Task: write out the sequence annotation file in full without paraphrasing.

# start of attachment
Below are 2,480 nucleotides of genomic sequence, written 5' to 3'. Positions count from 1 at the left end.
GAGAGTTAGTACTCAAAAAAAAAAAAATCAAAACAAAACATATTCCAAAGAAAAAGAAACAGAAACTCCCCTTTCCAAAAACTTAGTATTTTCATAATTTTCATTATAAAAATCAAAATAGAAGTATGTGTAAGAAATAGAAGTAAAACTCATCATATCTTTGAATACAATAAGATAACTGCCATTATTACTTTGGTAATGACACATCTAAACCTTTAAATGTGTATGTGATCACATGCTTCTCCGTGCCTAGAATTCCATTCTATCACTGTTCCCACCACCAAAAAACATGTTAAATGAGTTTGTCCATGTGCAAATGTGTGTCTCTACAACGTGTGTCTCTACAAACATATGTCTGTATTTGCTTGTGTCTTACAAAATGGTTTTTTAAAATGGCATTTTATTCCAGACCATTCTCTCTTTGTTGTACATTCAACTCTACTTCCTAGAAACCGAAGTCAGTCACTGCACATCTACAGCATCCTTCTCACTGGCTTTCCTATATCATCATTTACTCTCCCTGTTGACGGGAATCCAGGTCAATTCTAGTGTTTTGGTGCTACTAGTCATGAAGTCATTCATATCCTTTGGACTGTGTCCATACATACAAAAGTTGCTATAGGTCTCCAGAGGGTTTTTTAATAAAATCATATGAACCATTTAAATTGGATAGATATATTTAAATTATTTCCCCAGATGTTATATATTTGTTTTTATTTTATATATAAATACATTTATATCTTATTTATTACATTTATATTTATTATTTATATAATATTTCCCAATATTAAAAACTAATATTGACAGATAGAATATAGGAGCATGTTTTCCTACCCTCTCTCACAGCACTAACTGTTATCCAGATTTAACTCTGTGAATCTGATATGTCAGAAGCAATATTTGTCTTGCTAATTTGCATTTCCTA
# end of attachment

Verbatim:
Below are 2,480 nucleotides of genomic sequence, written 5' to 3'. Positions count from 1 at the left end.
GAGAGTTAGTACTCAAAAAAAAAAAAATCAAAACAAAACATATTCCAAAGAAAAAGAAACAGAAACTCCCCTTTCCAAAAACTTAGTATTTTCATAATTTTCATTATAAAAATCAAAATAGAAGTATGTGTAAGAAATAGAAGTAAAACTCATCATATCTTTGAATACAATAAGATAACTGCCATTATTACTTTGGTAATGACACATCTAAACCTTTAAATGTGTATGTGATCACATGCTTCTCCGTGCCTAGAATTCCATTCTATCACTGTTCCCACCACCAAAAAACATGTTAAATGAGTTTGTCCATGTGCAAATGTGTGTCTCTACAACGTGTGTCTCTACAAACATATGTCTGTATTTGCTTGTGTCTTACAAAATGGTTTTTTAAAATGGCATTTTATTCCAGACCATTCTCTCTTTGTTGTACATTCAACTCTACTTCCTAGAAACCGAAGTCAGTCACTGCACATCTACAGCATCCTTCTCACTGGCTTTCCTATATCATCATTTACTCTCCCTGTTGACGGGAATCCAGGTCAATTCTAGTGTTTTGGTGCTACTAGTCATGAAGTCATTCATATCCTTTGGACTGTGTCCATACATACAAAAGTTGCTATAGGTCTCCAGAGGGTTTTTTAATAAAATCATATGAACCATTTAAATTGGATAGATATATTTAAATTATTTCCCCAGATGTTATATATTTGTTTTTATTTTATATATAAATACATTTATATCTTATTTATTACATTTATATTTATTATTTATATAATATTTCCCAATATTAAAAACTAATATTGACAGATAGAATATAGGAGCATGTTTTCCTACCCTCTCTCACAGCACTAACTGTTATCCAGATTTAACTCTGTGAATCTGATATGTCAGAAGCAATATTTGTCTTGCTAATTTGCATTTCCTA